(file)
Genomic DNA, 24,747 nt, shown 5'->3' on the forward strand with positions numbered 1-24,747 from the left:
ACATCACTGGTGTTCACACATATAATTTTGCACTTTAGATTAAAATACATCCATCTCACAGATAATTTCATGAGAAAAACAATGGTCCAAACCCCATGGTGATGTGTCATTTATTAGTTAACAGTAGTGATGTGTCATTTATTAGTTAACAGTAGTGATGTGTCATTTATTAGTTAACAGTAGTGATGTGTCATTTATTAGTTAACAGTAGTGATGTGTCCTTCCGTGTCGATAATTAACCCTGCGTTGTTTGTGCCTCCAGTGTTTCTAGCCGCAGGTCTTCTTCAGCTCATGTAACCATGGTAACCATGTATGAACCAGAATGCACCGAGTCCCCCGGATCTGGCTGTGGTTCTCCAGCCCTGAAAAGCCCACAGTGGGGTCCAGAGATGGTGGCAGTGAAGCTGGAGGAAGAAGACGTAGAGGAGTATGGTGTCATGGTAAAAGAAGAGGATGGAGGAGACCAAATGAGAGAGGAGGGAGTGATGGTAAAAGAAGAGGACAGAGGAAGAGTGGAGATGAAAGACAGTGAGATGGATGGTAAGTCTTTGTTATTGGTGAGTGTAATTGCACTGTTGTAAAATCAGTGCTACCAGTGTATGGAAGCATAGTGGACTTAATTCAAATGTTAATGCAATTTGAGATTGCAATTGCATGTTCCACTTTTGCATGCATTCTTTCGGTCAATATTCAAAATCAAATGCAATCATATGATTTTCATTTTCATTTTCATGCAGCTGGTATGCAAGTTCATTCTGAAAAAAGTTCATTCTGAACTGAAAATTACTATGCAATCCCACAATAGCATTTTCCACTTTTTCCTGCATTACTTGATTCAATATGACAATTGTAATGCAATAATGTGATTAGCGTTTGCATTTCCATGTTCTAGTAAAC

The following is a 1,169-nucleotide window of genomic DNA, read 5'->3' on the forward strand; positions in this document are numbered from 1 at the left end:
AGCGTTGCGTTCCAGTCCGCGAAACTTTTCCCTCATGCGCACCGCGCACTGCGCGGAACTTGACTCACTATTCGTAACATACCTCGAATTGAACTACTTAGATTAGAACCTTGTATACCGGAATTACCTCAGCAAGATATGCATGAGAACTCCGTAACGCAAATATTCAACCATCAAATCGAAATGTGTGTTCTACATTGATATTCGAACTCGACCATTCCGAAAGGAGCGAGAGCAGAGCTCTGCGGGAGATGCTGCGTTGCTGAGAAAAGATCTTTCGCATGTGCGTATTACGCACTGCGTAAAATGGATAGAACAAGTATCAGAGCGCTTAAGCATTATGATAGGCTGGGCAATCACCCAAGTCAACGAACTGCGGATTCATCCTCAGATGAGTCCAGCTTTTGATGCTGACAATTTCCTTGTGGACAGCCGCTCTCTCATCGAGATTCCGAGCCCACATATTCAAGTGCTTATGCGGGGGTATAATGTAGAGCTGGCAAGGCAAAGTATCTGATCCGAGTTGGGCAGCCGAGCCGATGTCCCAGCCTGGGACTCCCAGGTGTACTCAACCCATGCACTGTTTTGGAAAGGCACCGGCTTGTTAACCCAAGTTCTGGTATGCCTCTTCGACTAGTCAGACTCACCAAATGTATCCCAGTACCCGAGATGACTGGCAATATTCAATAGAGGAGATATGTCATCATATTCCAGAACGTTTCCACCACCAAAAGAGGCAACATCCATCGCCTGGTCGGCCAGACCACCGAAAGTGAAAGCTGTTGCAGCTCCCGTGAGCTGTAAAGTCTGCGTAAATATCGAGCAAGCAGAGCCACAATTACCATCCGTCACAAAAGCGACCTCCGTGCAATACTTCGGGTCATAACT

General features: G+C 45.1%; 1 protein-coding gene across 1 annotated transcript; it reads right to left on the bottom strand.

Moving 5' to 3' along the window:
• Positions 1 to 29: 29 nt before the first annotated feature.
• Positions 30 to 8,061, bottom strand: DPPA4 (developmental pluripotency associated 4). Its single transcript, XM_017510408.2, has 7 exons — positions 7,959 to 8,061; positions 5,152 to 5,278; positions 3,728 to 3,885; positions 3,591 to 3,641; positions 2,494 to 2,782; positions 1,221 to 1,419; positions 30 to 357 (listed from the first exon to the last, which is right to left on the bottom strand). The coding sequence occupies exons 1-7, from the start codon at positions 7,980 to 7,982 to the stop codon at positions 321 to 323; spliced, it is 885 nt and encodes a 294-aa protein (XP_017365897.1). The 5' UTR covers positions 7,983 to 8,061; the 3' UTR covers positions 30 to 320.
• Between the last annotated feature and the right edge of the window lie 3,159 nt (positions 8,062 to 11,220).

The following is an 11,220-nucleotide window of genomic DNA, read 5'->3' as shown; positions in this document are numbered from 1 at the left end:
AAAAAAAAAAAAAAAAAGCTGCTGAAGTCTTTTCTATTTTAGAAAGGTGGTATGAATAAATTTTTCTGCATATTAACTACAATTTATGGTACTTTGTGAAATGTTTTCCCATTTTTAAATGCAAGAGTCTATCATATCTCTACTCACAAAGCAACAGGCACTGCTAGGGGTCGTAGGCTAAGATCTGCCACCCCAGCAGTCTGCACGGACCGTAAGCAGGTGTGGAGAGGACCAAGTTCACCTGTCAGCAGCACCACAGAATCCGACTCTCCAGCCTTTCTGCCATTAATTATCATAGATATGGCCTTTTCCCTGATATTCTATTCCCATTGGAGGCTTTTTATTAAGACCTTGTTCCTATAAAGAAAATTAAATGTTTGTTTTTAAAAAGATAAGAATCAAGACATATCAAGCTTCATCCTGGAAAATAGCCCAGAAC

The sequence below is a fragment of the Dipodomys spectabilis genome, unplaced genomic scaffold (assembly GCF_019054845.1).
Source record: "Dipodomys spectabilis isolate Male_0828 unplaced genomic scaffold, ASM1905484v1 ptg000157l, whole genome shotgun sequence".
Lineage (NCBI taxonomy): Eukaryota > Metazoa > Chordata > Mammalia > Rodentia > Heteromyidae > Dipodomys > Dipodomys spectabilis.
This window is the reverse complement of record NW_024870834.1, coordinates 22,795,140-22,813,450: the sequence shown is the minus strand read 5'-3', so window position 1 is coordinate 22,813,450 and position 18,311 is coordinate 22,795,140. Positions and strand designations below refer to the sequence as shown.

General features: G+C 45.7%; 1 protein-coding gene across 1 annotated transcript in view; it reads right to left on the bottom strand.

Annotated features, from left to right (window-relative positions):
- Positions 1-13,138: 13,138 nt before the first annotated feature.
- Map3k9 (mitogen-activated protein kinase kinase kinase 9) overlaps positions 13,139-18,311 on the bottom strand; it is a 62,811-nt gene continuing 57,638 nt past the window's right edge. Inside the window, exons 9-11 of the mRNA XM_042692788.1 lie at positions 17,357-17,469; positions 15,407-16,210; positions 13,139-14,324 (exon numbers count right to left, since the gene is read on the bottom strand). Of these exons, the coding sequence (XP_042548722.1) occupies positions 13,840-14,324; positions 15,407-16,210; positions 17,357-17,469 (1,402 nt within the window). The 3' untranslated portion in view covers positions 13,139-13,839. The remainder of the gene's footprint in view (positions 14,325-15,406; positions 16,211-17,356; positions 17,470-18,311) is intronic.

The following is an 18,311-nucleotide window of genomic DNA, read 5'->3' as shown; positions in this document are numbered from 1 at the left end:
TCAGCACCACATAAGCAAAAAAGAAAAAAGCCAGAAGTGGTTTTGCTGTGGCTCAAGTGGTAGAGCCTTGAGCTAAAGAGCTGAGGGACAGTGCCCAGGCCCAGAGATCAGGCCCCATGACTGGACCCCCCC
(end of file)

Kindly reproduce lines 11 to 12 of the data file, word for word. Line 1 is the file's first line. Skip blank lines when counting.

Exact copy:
AAAAAAAAAAAAAAAAAGCTGCTGAAGTCTTTTCTATTTTAGAAAGGTGGTATGAATAAATTTTTCTGCATATTAACTACAATTTATGGTACTTTGTGAAATGTTTTCCCATTTTTAAATGCAAGAGTCTATCATATCTCTACTCACAAAGCAACAGGCACTGCTAGGGGTCGTAGGCTAAGATCTGCCACCCCAGCAGTCTGCACGGACCGTAAGCAGGTGTGGAGAGGACCAAGTTCACCTGTCAGCAGCACCACAGAATCCGACTCTCCAGCCTTTCTGCCATTAATTATCATAGATATGGCCTTTTCCCTGATATTCTATTCCCATTGGAGGCTTTTTATTAAGACCTTGTTCCTATAAAGAAAATTAAATGTTTGTTTTTAAAAAGATAAGAATCAAGACATATCAAGCTTCATCCTGGAAAATAGCCCAGAAC

The sequence below is a fragment of the Dipodomys spectabilis genome, unplaced genomic scaffold (assembly GCF_019054845.1).